On January 5th of 2017, the management team of Chesapeake Energy Corp. (NYSE:CHK) announced that they had finalized the results of their tender offer, first announced late last year. This provides not only a final answer regarding their larger $1.20 billion that the company had shown prior results of before year-end but also gave a final reading on how much they would be buying back of some other convertible notes. Now that we have an answer regarding how much this should impact the company and now that the CEO has just come out announcing a major future objective, I figured it would be a wise idea to cover these topics in some more detail.
Last year, Chesapeake, in an attempt to fight its way to being cash flow neutral instead of generating hefty cash outflows in order to maintain existing output, announced that it would be accepting up to $1.20 billion worth of Senior Notes, some at a premium to par and others at a discount, plus accrued and unpaid interest, in a fresh tender offer. While I would have loved to see management be able to fulfill the full amount, holders of these notes have been incredibly stubborn, forcing the business, in order to buy back more debt, to redeem it a different way.
The end result, which is similar to management's prior disclosure last month, was that $554.1 million worth of debt had been tendered and accepted, costing the company, due to the premiums it must pay, an aggregate of $578.54 million. While this premium is unappealing in and of itself, it helps to drastically reduce near-term maturities of Senior Notes and will deploy cash that is making next to nothing (some of which comes from high-cost debt issuances put out last year) toward lowering annual interest expense by $38.61 million. I can't speak for you but, by my standards, that's a sizable reduction in costs that otherwise don't add any value to the firm if paid out instead. This excludes the interest reduction from the early redemption of the rest of Chesapeake's 6.5% Senior Notes due in 2017, which will lower annual interest expense by a further $8.70 million.
In addition to this move, however, the company also revealed financial numbers associated with its convertible notes. Their 2037 notes have a low interest rate of 2.5% per year and their 2038 notes have a rate of 2.25% so it may seem odd, given how long until they mature, for management to have put out a tender off for these securities but they are structured in such a way that holders can force the company to buy back the 2037 notes this year and the 2038 notes next year. Previously, the firm did not give any update regarding the progress of its tender regarding these securities.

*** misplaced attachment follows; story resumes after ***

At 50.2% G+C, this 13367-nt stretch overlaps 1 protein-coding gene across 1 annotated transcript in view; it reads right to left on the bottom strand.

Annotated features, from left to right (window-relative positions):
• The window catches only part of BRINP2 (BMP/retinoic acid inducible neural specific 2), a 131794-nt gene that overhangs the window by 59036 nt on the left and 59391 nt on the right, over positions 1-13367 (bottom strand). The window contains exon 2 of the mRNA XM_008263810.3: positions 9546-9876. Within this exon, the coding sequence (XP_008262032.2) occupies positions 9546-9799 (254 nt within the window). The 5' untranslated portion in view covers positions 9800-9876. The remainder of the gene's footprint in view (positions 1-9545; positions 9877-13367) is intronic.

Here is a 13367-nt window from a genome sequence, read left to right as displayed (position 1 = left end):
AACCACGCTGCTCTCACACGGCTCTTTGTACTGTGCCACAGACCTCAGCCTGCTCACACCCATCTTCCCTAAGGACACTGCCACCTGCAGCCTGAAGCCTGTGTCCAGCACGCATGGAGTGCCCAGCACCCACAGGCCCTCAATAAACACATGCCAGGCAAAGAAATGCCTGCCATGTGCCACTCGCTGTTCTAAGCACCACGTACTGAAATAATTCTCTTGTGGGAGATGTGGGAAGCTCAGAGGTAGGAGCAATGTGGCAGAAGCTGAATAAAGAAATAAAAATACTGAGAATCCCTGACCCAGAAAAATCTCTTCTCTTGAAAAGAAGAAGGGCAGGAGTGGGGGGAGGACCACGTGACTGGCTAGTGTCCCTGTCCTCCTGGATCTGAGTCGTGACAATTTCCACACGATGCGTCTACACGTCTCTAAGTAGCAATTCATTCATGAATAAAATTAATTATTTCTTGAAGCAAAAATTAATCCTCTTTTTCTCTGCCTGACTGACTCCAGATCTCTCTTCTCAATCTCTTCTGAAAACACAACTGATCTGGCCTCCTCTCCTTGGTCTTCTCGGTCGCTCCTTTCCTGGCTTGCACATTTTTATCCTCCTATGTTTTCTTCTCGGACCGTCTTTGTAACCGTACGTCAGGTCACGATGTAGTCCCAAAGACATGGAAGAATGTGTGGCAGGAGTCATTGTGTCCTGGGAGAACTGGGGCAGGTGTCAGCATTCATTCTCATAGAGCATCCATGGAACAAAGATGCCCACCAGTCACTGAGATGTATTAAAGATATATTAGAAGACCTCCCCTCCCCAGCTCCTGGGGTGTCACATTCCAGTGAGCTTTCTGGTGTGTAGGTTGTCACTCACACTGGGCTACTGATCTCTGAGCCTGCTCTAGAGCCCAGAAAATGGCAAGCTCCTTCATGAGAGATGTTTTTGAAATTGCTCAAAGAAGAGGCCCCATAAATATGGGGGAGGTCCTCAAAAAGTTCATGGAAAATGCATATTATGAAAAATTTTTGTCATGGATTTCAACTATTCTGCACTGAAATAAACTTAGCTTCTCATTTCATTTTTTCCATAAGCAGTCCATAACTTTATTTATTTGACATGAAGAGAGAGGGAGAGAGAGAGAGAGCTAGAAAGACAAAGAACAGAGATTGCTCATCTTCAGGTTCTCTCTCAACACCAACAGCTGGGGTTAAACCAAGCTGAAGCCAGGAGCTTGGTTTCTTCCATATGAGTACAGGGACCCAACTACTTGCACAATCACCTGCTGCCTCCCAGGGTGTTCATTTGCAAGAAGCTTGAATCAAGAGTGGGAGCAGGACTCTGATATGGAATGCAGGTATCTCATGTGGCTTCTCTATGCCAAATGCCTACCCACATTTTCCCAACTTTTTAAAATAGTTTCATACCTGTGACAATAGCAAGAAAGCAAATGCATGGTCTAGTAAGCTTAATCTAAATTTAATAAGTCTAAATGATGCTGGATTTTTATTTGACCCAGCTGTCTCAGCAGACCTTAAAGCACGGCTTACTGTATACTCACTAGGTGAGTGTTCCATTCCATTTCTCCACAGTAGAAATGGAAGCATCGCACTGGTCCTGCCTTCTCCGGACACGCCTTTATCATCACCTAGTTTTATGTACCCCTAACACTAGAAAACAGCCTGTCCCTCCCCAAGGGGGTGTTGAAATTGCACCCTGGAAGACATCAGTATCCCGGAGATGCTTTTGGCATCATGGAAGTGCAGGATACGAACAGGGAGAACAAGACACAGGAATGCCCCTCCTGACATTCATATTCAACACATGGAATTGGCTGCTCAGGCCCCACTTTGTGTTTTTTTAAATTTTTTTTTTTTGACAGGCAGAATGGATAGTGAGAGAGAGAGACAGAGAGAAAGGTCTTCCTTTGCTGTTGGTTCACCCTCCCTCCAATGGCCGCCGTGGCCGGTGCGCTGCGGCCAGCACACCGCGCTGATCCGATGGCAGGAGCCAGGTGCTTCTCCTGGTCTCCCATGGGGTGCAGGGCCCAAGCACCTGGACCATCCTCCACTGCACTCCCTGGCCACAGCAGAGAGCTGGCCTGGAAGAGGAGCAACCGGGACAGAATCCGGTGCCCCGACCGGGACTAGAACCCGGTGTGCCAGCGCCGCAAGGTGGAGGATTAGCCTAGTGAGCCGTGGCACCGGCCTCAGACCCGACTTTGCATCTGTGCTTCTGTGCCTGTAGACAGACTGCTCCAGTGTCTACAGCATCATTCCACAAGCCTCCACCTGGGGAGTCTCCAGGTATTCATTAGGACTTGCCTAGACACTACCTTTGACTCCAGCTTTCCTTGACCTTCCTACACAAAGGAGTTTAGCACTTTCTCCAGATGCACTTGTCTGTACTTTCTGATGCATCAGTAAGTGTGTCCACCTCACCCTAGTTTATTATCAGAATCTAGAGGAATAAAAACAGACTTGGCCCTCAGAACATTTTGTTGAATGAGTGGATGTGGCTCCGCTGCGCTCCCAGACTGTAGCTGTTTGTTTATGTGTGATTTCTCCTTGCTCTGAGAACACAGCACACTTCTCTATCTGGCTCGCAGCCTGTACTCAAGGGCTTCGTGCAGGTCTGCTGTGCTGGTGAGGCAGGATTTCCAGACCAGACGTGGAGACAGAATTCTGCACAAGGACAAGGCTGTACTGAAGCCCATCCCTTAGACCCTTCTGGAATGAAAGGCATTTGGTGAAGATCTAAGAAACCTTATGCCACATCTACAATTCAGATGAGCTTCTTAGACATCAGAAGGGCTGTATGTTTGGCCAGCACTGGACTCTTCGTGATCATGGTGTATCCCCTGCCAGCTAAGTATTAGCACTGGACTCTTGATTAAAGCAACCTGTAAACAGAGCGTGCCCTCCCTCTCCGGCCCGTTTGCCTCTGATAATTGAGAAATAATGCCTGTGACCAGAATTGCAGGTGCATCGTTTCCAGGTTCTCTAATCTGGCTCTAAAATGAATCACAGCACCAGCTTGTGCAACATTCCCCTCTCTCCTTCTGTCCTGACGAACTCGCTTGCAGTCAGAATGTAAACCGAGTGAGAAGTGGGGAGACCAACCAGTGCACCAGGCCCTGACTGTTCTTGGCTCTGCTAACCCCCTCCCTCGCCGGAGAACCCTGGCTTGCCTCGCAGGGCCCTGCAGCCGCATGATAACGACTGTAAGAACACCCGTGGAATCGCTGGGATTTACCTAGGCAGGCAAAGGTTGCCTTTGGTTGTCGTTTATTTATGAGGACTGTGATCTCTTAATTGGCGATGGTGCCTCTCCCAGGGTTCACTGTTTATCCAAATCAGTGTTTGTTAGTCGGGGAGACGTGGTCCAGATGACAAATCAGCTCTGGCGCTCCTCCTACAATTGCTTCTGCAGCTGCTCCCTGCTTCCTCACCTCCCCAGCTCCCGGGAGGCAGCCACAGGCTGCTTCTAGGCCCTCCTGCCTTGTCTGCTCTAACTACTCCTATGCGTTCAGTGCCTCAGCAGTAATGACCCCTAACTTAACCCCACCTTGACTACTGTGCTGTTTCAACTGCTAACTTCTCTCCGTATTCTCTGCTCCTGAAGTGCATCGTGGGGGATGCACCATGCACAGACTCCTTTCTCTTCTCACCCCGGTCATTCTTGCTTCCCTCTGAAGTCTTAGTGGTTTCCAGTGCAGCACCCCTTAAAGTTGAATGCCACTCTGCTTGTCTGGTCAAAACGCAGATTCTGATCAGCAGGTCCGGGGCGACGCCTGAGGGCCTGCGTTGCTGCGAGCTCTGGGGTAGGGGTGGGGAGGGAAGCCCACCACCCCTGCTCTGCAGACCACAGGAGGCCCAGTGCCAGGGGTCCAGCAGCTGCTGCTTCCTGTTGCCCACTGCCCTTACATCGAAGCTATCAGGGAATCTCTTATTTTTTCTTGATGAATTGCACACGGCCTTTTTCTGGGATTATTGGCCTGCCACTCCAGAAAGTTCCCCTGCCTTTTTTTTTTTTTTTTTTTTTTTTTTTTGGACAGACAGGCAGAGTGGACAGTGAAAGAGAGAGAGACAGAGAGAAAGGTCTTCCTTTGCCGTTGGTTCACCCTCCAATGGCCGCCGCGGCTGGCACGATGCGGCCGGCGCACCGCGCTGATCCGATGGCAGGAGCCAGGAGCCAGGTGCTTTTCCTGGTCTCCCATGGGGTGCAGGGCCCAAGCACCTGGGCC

Now that details are finalized, however, they revealed that they will be buying back $99.5 million worth of the 2037 notes in exchange for $100 million and they will be buying back $187.8 million of the 2038 notes in exchange for $185 million. This will not only decrease the risk of being surprised between this year and next year but will also lower the firm's interest expense by a further $6.71 million each year. Put together with the $1.20 billion component of its tender offer and adding in its early redemption announced last last month, total annual interest expense should fall by around $54.02 million. That's enough to leave me set for the rest of my life.
Management's not done fighting yet
The one problem I have with Chesapeake, and the sole reason why I haven't bought it yet, comes down to the fact that the firm is still seeing cash flow out every year under current assumptions (if you factor in capital expenditures, which they could technically cut back on and let production fall if they chose to do so). That said, management seems to be addressing this concern even in spite of major moves last year. Based on what CEO Doug Lawler announced on January 5th, the firm engaged in around $2.5 billion worth of asset sales during 2016 (including those not yet closed but that have been agreed upon). This was above the $2 billion previous goal announced.
Despite these transactions and other moves to lower debt, Lawler stated that, over the next two to three years, their goal is to lower the company's debt by around $2 billion to $3 billion. Without a doubt, some of this will be driven by Chesapeake's cash on hand today but with the firm expecting to not be cash flow neutral until at least 2018, further asset sales, debt-to-equity swaps/conversions, and maybe share issuances (hopefully preferred instead of common) will be on the agenda most likely. My money goes on any debt reduction being driven largely by cash on hand plus asset sales since any other approaches would probably leave Chesapeake's shareholders jaded.
Based on the data provided, it's clear that Chesapeake's management team is still hard at work trying to save the business. Certainly, with cash flow expected to be negative this year and maybe next (it depends on energy prices and cost-cutting measures), a lot of work still needs to be done but what matter is that the progress so far has been impressive and will almost certainly add value to the business in the months and years to come. Of course, there is still a great deal of risk should energy prices tank again, but that can be said of most players in this space. If, however, management can follow through on this very significant pledge regarding debt reduction, this level of risk should drop substantially.
Disclosure: I/we have no positions in any stocks mentioned, but may initiate a long position in CHK over the next 72 hours.
I wrote this article myself, and it expresses my own opinions. I am not receiving compensation for it (other than from Seeking Alpha). I have no business relationship with any company whose stock is mentioned in this article.